Friday, November 09, 2012
How Philippine Komiks failed us part 3
Okay, here is part 3. Again I'd like to remind you again before reading this.
This is ONLY about the Philippine komiks scene, if you are thinking of any titles, situations and successes outside the country, you are reading everything inside this article wrong.
The middle half of the 90's will prove to be a crucial time for Komiks in the Philippines. The prices of komiks had gone up from 2.50 pesos to 5.00, then 7.50. The masses are now thinking, these komiks are now taking a lot from our grecery money. Before, people would go down there way to the sidewalk vendors and get as many as they can get per week. Ten to fifteen or more titles at a time. Komiks was so cheap, they won't mind what will happen to it after they have read it. " Pambalot na ng tinapa or paper wrappings for fish." they would say this as a
fact and a statement on just how much they think that komiks is the lowest form of entertainment. They got what they wished for, the industry slumped. More people in the country have TV and it is cheaper to just watch daily soaps than to wait for a weekly komiks novel. Do you still remember when you can rent komiks for just 25 centavos per title? It was nice alright. But it also silently hurts the sales of komiks. People believe that it was part of our culture and that it is fun and promotes komiks. Think deep this time. This does not help sales and considering the state of komiks and how much returns they need just to pay for the machines, wirters, artists down the editorials and security guards... well you get the picture. A single title now have a number of readers but with but a single sale value of 7.50. the renters will get like ten times of that just for doing this rent a komiks thing.
Low sales, low returns. One by one titles goes down that 30 thousand sales line, the one that indicates if a title should stop. 2 weeks later, that title is done for. We see this month after month. Not much work, writers and artists scatter. They turn to other options. I myself have tried to enter animation, I backed down because I don't think I like the politics there and I don't actually like the idea that I have to work like I don't have my own style. It is a personal style killer. It will be hard to get back on track once you've been doing a something that is not your own. This is just my opinion and the main reason I did not pursue the application.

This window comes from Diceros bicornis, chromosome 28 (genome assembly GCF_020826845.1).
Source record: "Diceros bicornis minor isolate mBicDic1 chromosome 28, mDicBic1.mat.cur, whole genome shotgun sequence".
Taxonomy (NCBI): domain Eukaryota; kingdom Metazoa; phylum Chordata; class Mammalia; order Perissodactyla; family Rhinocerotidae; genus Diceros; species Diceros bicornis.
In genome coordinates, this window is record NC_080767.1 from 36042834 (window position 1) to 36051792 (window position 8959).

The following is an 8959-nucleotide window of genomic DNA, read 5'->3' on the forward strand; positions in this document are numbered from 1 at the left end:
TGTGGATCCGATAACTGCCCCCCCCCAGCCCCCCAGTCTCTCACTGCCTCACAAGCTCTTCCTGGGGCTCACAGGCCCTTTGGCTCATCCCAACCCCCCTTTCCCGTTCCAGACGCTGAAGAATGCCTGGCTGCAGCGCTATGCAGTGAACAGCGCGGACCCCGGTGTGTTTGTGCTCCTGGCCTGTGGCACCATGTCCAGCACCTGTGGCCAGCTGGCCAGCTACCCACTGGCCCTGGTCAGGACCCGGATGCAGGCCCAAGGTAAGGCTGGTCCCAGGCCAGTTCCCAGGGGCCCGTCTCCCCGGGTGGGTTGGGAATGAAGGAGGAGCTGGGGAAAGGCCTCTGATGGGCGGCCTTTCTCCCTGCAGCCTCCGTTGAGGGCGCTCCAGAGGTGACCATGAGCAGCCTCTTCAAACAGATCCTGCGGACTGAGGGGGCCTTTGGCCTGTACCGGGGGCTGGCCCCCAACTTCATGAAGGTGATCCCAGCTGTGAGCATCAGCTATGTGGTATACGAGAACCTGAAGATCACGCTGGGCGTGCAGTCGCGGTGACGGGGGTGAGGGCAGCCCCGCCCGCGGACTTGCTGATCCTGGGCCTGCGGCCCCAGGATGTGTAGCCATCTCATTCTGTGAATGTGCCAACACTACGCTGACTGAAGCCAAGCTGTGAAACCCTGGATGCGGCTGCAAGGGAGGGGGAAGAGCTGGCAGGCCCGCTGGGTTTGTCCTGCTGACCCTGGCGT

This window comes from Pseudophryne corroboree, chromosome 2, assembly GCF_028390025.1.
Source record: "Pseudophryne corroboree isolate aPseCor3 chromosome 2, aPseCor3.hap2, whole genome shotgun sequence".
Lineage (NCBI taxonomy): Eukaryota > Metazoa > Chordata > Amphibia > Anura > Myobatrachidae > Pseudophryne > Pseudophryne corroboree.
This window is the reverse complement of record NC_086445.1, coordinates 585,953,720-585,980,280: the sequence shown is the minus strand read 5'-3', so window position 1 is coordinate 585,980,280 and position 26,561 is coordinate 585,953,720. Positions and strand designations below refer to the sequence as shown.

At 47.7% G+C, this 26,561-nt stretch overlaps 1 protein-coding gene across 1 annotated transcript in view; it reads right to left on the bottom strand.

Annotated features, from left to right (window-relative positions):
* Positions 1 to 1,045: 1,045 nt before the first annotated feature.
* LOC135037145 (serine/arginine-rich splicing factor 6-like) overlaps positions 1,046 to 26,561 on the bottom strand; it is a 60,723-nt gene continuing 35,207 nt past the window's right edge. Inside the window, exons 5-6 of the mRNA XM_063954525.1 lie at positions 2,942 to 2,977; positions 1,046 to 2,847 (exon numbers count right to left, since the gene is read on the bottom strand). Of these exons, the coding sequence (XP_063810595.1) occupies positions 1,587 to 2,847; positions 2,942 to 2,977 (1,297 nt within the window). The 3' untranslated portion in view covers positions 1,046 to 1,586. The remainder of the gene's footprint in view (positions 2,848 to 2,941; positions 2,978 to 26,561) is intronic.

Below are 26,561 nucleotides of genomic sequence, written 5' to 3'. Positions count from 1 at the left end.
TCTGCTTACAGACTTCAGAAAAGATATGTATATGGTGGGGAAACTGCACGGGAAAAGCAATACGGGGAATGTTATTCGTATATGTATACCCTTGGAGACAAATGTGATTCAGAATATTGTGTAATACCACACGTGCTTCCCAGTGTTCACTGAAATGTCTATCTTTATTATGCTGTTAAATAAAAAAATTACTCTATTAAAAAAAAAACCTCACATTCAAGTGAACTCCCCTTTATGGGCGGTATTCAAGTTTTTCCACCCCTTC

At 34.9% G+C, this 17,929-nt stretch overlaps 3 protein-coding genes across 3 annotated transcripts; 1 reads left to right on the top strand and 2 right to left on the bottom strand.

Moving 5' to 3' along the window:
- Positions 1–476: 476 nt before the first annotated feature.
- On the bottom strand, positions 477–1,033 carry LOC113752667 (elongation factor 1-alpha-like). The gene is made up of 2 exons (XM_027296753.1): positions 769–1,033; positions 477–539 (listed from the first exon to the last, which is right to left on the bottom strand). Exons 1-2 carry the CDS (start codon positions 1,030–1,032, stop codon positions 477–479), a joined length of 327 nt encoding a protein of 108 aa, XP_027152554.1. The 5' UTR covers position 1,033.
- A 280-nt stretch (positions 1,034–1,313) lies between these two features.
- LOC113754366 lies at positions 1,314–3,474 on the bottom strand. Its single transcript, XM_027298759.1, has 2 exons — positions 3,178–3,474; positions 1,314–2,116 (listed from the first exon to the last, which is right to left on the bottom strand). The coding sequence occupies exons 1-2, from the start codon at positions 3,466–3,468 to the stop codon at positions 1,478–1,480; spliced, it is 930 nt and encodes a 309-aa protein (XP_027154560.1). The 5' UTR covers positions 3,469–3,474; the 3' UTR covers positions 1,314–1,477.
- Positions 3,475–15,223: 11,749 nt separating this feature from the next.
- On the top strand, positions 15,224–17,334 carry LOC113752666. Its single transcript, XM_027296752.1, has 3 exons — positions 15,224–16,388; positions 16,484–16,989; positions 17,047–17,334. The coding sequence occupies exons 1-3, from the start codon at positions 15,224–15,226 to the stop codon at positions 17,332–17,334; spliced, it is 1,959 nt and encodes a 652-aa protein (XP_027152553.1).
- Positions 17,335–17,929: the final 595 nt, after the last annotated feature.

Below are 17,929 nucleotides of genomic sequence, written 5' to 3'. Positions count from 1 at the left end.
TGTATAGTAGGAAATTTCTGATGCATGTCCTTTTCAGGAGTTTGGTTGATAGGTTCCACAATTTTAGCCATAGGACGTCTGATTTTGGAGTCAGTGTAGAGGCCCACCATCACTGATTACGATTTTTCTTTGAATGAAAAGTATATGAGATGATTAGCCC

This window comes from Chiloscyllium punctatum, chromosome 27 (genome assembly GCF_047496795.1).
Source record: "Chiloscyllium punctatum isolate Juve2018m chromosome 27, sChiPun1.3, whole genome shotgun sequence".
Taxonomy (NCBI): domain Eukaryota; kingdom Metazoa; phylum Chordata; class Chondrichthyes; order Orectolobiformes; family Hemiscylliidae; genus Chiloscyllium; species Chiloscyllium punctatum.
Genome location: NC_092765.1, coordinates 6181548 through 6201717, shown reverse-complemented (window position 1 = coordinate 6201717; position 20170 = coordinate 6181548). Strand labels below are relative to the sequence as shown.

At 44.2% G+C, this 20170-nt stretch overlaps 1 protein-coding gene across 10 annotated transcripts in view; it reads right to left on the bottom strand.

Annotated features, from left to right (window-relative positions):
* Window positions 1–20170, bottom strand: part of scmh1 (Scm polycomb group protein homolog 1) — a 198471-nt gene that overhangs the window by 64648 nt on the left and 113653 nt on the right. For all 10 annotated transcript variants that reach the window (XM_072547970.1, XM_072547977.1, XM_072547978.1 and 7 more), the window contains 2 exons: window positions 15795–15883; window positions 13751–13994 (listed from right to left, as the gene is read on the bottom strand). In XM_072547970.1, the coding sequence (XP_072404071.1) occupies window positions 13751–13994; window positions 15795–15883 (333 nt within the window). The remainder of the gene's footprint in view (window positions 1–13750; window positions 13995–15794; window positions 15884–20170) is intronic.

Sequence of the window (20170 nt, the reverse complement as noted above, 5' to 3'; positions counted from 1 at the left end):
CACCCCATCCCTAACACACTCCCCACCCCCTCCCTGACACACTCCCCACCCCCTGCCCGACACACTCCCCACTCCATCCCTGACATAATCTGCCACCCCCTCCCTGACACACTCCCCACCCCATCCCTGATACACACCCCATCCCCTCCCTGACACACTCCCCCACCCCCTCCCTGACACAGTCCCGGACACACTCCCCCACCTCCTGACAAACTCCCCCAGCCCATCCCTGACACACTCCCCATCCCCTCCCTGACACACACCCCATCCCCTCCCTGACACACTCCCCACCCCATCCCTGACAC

There's also the pocket books that are booming. People likes stories that are no longer serialized. No more waiting, they want finished one sitting stories. Life in the country just got so busy now, waiting patiently is a thing of the past.
I remembered trying out for Funny komiks, I think they liked my entry but they still have 3 months of ready to print unpublished issues during the time. I couldn't return after 3 months.
So there, the end of Komiks as we know is finally dawning. People are moving in and out. Some are going to the artist area, worried and some are recruiting. It was an uneasy time for us all.
I have to step back a bit here. It was like a year before we felt that komiks was in trouble. Me and some of my closest co-leagues still loves the American comics and would frequent Ali Mall in cubao to look for some. Making comics to buy comics, sounds strange huh? Anyways, we then saw FLASHPOINT, a local indie title produced by school kids, at the time we think they were. Full-color and printed in glossy paper. That was the time we said, if they can do this. I think we can do this as well. We were disappointed that GASI would never ever publish a thing like that. It was like an imported book and of course we got jealous.
We banded together to produce our indie title, Exodus. Like saying we want to go to a different place. We don't know where to start. Then, we were in Megamall, we stumbled into this guy and he was trying to sell us his photocopied works folded like a comic book. It was "SIGAW SAKLOLO." it was Dino Ignacio who actually I think he just gave us some copies and it was the first time I saw and heard the term ashcan.
An idea came and we did some pages and compiled them as a preview ashcan of Exodus. The other guys knows a store owner and we sold 300 copies of those ashcans and another few hundreds with the second. We decided to self-publish and found out that it would cost us a lot of money. We were single and the gig with GASI was still strong so we pitched in. We did not sell as much as we'd hoped but the thing opened new doors for us. We were able to publish the second book after 3 years. Just to close the story. Like I said, it needed money to produce.
Whilce Portacio came to town and eventually lead indie groups into forming ALAMAT comics group, that is how Indie Komiks in the Philippines started.
It had nothing to do with the old KOMIKS. In fact, most of them are imported comics readers, does not know an Aliwan or a Wakasan. Not all but most. We on the other hand, came from the komiks of old. Saving it was never the focus, we wanted change.
So, Indie komiks did not happen because komiks was in trouble. Indie titles happened because Indie happened.
I'll continue this with how I was broke again....
To be concluded I hope :).....